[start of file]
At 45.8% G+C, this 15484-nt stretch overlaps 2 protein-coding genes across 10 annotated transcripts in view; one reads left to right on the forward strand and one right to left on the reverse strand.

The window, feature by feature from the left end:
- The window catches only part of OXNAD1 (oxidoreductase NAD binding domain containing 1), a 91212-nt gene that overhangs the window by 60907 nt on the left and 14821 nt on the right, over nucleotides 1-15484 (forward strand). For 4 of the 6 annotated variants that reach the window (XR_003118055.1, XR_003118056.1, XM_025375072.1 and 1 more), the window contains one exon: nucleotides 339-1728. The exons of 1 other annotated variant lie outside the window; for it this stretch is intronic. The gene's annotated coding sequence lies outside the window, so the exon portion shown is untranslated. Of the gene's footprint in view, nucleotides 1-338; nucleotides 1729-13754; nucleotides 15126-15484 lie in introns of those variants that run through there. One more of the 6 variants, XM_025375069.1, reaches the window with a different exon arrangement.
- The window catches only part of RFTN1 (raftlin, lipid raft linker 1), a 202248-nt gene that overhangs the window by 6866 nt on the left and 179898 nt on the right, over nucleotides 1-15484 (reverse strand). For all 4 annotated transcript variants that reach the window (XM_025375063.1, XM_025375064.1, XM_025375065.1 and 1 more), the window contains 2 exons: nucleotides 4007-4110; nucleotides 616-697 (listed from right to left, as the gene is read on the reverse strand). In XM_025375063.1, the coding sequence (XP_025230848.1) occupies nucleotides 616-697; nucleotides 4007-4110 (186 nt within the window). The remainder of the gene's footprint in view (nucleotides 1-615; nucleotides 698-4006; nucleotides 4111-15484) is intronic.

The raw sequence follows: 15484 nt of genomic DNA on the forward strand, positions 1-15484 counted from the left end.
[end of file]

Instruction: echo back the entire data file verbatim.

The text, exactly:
At 45.8% G+C, this 15484-nt stretch overlaps 2 protein-coding genes across 10 annotated transcripts in view; one reads left to right on the forward strand and one right to left on the reverse strand.

The window, feature by feature from the left end:
- The window catches only part of OXNAD1 (oxidoreductase NAD binding domain containing 1), a 91212-nt gene that overhangs the window by 60907 nt on the left and 14821 nt on the right, over nucleotides 1-15484 (forward strand). For 4 of the 6 annotated variants that reach the window (XR_003118055.1, XR_003118056.1, XM_025375072.1 and 1 more), the window contains one exon: nucleotides 339-1728. The exons of 1 other annotated variant lie outside the window; for it this stretch is intronic. The gene's annotated coding sequence lies outside the window, so the exon portion shown is untranslated. Of the gene's footprint in view, nucleotides 1-338; nucleotides 1729-13754; nucleotides 15126-15484 lie in introns of those variants that run through there. One more of the 6 variants, XM_025375069.1, reaches the window with a different exon arrangement.
- The window catches only part of RFTN1 (raftlin, lipid raft linker 1), a 202248-nt gene that overhangs the window by 6866 nt on the left and 179898 nt on the right, over nucleotides 1-15484 (reverse strand). For all 4 annotated transcript variants that reach the window (XM_025375063.1, XM_025375064.1, XM_025375065.1 and 1 more), the window contains 2 exons: nucleotides 4007-4110; nucleotides 616-697 (listed from right to left, as the gene is read on the reverse strand). In XM_025375063.1, the coding sequence (XP_025230848.1) occupies nucleotides 616-697; nucleotides 4007-4110 (186 nt within the window). The remainder of the gene's footprint in view (nucleotides 1-615; nucleotides 698-4006; nucleotides 4111-15484) is intronic.

The raw sequence follows: 15484 nt of genomic DNA on the forward strand, positions 1-15484 counted from the left end.